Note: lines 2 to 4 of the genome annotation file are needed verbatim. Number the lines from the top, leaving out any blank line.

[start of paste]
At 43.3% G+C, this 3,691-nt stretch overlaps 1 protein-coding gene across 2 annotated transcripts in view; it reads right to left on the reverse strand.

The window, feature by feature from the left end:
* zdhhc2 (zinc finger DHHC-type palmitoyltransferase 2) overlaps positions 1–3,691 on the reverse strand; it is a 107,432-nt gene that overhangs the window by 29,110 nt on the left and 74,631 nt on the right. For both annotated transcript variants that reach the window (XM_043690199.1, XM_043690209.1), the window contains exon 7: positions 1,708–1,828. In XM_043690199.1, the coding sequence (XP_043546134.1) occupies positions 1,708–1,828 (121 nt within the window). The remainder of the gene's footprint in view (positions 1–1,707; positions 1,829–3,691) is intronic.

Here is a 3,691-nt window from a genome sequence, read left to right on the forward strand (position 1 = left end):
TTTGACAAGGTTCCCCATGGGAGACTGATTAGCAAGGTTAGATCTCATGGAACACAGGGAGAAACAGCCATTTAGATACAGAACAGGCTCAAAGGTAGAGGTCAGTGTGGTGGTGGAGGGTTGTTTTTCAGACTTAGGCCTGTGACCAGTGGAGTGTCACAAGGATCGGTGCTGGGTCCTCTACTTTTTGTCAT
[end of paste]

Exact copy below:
The window, feature by feature from the left end:
* zdhhc2 (zinc finger DHHC-type palmitoyltransferase 2) overlaps positions 1–3,691 on the reverse strand; it is a 107,432-nt gene that overhangs the window by 29,110 nt on the left and 74,631 nt on the right. For both annotated transcript variants that reach the window (XM_043690199.1, XM_043690209.1), the window contains exon 7: positions 1,708–1,828. In XM_043690199.1, the coding sequence (XP_043546134.1) occupies positions 1,708–1,828 (121 nt within the window). The remainder of the gene's footprint in view (positions 1–1,707; positions 1,829–3,691) is intronic.

Here is a 3,691-nt window from a genome sequence, read left to right on the forward strand (position 1 = left end):